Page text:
But farmers learned at a recent food safety workshop co-sponsored by the San Mateo County Farm Bureau and the county Health Department that they may have more to fear than they thought.
"Even though a lot of these products could be cooked, there may be, down the road, food safety legislation that would not exempt any fresh food or vegetable," said Mike Villaneva, an analyst with the Western Institute for Food Safety and Security at the University of California, Davis.
Villaneva came to the recent farm workshop to educate local farmers about the tightened food safety rules governing their counterparts in San Benito and Monterey counties since last September, when a dangerous strain of E. coli in bagged spinach sickened dozens of people in 26 states.
Following the outbreak, more than 100 vegetable handlers formed a voluntary market agreement that mandated growers of leafy greens to adopt a long list of operating standards to reduce the risk of E. coli exposure.
These included submitting to frequent audits by the U.S. Department of Agriculture, testing irrigation water every month and making sure manure-based fertilizer is fully composted and analyzed before being used.
Since feral pigs roaming through the vegetable fields were thought to be one of the causes of the outbreak, the new rules also mandate fences around fields and require a minimum distance between grazing livestock and vegetables planted nearby.
While the current rules don't affect them, Villaneva warned San Mateo County farmers that they ought to take note.
"If we continue to have outbreaks, those groups that aren't on the radar screen will have to make the case that there shouldn't be regulation," he said.
Coastside farmers say they already abide by a set of food safety practices that their buyers mostly large and medium-sized chain supermarkets began requiring of them five years ago.
David Lea, owner of Cabrillo Farms in San Gregorio, is one of several large-scale growers who pays a private firm to conduct a food safety audit of his farm every year.
He also follows a list of "best practices" recommended by the Food and Drug Administration. His workers wear latex gloves and aprons when they're packing vegetables, and no food is allowed on the premises. When out in the field, workers are required to use a portable toilet that is always close at hand, complete with hand washing facilities and towels. If a worker cuts himself, he must stop work immediately and report to a supervisor.
These rules seem like common sense to Lea, who attended the recent farming workshop. But adding the larger precautions required of his colleagues in the Salinas Valley was deemed both unaffordable and impractical.
"It always makes me nervous. You're always concerned about the impact it will have in the industry, and the rules and regulations coming down," he said.
Half Moon Bay farmer John Giusti has erected fences around some of his fields in addition to the same basic audits and safety standards Lea maintains. It helps him keep the deer out, but there's nothing he can do to prevent the seagulls flying overhead from targeting the occasional artichoke.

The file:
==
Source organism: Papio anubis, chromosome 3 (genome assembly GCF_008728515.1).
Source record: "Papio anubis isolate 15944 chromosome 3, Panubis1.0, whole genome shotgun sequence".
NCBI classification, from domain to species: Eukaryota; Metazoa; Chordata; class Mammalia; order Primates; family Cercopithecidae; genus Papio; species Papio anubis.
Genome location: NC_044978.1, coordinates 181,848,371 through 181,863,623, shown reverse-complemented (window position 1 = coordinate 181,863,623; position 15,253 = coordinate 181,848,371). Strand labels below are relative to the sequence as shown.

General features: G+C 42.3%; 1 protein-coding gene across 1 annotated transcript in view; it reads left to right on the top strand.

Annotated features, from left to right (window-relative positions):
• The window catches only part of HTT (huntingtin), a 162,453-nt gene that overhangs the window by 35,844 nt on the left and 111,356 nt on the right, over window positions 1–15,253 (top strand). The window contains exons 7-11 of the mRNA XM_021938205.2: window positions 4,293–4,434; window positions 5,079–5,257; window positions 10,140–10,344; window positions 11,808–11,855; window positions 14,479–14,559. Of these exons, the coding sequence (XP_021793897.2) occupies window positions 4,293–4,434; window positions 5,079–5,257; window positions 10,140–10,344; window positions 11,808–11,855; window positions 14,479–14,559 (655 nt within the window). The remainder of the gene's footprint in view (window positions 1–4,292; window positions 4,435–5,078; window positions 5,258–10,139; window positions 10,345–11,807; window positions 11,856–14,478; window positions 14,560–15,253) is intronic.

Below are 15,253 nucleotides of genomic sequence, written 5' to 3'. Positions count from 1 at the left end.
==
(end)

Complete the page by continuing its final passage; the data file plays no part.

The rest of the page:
"You just have to discard anything that has any bird droppings on it. We do struggle with that quite a bit," said Giusti.
It's impossible to control every condition in an open field, he added.
"I think there's lot of overkill going on. You're dealing with Mother Nature here. I don't care how sanitized we keep everything it will happen again," he predicted.
Joe Muzzi and his sons have been farming leeks, beans and Brussels sprouts in their Pescadero fields for decades. Since the E. coli outbreak in Salinas, they've had more frequent audits and begun chlorinating their irrigation water. They're also phasing out the use of chicken manure, which they carefully compost for four or five months before doing a planting.
While he's paying for upgrades and audits, Muzzi is irked by the fact that both smaller vegetable growers and international growers are largely exempt.
"When they start shipping in from other countries ... that gets us. We're going through all these regulations and it's costly," he said.
Villaneva acknowledged that the FDA inspects less than 2 percent of all imported produce from countries like Mexico. Like the food handlers in Salinas who chose to regulate their own market, and the supermarket companies that require San Mateo County farmers to undergo audits, the safety standards applying to foreign vegetables are industry-driven.
"There are assessments being done, but only on the biggest growers. There is some oversight there, but the federal government's not doing anything on that," he said.
A series of bills were put forward to gain greater government regulation over the leafy green industry, most recently by state Sen. Dean Florez. His three bills, which failed in the Assembly earlier this year, pushed the industry to adopt the voluntary self-regulation standards.
Villaneva called the self-regulation model a "pilot" program that may yet prove inadequate.
"There's always going to be government interest in getting its foot in the door," he said.
That would disappoint Giusti, who has never had an E. coli problem on his farm.
"I'm hoping we're doing a good enough job here that we don't have to have regulations put on us," he said. "Usually when the government does something, they mess it up."
Staff writer Julia Scott can be reached at 650-348-4340 or at email@example.com.